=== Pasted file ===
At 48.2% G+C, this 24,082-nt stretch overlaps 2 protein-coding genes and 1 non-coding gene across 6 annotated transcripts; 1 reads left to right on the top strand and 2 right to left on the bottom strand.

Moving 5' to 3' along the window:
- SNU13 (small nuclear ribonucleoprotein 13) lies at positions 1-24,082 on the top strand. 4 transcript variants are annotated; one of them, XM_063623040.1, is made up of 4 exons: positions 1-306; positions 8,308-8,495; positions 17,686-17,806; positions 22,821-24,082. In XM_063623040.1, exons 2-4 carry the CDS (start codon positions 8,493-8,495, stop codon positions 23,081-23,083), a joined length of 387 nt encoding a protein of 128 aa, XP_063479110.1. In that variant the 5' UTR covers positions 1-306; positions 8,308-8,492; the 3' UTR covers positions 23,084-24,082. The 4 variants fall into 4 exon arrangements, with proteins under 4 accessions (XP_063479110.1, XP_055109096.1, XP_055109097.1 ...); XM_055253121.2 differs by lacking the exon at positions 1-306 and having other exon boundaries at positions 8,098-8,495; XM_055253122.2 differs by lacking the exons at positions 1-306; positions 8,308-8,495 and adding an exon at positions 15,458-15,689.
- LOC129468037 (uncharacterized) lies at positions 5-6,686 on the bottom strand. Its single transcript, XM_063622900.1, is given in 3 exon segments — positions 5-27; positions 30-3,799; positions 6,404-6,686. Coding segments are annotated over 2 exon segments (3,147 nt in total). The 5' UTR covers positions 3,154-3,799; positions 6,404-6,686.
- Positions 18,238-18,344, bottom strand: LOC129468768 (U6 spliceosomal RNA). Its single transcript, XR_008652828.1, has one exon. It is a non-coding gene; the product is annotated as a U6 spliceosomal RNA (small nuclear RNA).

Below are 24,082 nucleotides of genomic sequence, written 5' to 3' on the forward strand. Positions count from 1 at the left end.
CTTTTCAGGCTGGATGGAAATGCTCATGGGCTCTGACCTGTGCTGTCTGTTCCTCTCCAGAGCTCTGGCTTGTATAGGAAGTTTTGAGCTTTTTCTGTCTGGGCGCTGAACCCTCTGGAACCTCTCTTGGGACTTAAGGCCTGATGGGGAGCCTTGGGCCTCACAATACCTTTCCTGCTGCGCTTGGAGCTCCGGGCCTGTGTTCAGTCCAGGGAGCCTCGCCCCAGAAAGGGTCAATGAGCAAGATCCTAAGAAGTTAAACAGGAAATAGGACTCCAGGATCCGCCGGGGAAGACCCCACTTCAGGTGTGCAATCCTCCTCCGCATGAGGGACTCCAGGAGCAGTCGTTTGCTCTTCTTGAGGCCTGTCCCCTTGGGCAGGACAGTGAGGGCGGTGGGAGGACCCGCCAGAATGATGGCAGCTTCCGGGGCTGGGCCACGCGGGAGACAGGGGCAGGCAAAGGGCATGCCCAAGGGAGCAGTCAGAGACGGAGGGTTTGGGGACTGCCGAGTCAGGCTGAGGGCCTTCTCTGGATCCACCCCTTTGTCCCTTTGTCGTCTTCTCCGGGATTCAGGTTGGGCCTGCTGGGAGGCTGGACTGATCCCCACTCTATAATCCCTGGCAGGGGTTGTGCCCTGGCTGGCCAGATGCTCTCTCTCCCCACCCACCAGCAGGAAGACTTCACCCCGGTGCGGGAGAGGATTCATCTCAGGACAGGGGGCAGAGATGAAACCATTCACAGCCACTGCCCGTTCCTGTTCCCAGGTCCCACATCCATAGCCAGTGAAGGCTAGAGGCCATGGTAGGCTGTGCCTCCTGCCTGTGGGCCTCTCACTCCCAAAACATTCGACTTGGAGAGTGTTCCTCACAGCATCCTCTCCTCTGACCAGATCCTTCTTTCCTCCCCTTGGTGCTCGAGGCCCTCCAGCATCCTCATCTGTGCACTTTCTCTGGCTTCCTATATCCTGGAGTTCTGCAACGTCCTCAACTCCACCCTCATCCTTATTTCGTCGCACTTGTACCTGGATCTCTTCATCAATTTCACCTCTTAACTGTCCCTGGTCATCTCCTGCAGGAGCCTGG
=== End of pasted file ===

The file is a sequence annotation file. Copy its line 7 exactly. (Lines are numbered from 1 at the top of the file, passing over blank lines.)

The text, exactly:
CTTTTCAGGCTGGATGGAAATGCTCATGGGCTCTGACCTGTGCTGTCTGTTCCTCTCCAGAGCTCTGGCTTGTATAGGAAGTTTTGAGCTTTTTCTGTCTGGGCGCTGAACCCTCTGGAACCTCTCTTGGGACTTAAGGCCTGATGGGGAGCCTTGGGCCTCACAATACCTTTCCTGCTGCGCTTGGAGCTCCGGGCCTGTGTTCAGTCCAGGGAGCCTCGCCCCAGAAAGGGTCAATGAGCAAGATCCTAAGAAGTTAAACAGGAAATAGGACTCCAGGATCCGCCGGGGAAGACCCCACTTCAGGTGTGCAATCCTCCTCCGCATGAGGGACTCCAGGAGCAGTCGTTTGCTCTTCTTGAGGCCTGTCCCCTTGGGCAGGACAGTGAGGGCGGTGGGAGGACCCGCCAGAATGATGGCAGCTTCCGGGGCTGGGCCACGCGGGAGACAGGGGCAGGCAAAGGGCATGCCCAAGGGAGCAGTCAGAGACGGAGGGTTTGGGGACTGCCGAGTCAGGCTGAGGGCCTTCTCTGGATCCACCCCTTTGTCCCTTTGTCGTCTTCTCCGGGATTCAGGTTGGGCCTGCTGGGAGGCTGGACTGATCCCCACTCTATAATCCCTGGCAGGGGTTGTGCCCTGGCTGGCCAGATGCTCTCTCTCCCCACCCACCAGCAGGAAGACTTCACCCCGGTGCGGGAGAGGATTCATCTCAGGACAGGGGGCAGAGATGAAACCATTCACAGCCACTGCCCGTTCCTGTTCCCAGGTCCCACATCCATAGCCAGTGAAGGCTAGAGGCCATGGTAGGCTGTGCCTCCTGCCTGTGGGCCTCTCACTCCCAAAACATTCGACTTGGAGAGTGTTCCTCACAGCATCCTCTCCTCTGACCAGATCCTTCTTTCCTCCCCTTGGTGCTCGAGGCCCTCCAGCATCCTCATCTGTGCACTTTCTCTGGCTTCCTATATCCTGGAGTTCTGCAACGTCCTCAACTCCACCCTCATCCTTATTTCGTCGCACTTGTACCTGGATCTCTTCATCAATTTCACCTCTTAACTGTCCCTGGTCATCTCCTGCAGGAGCCTGG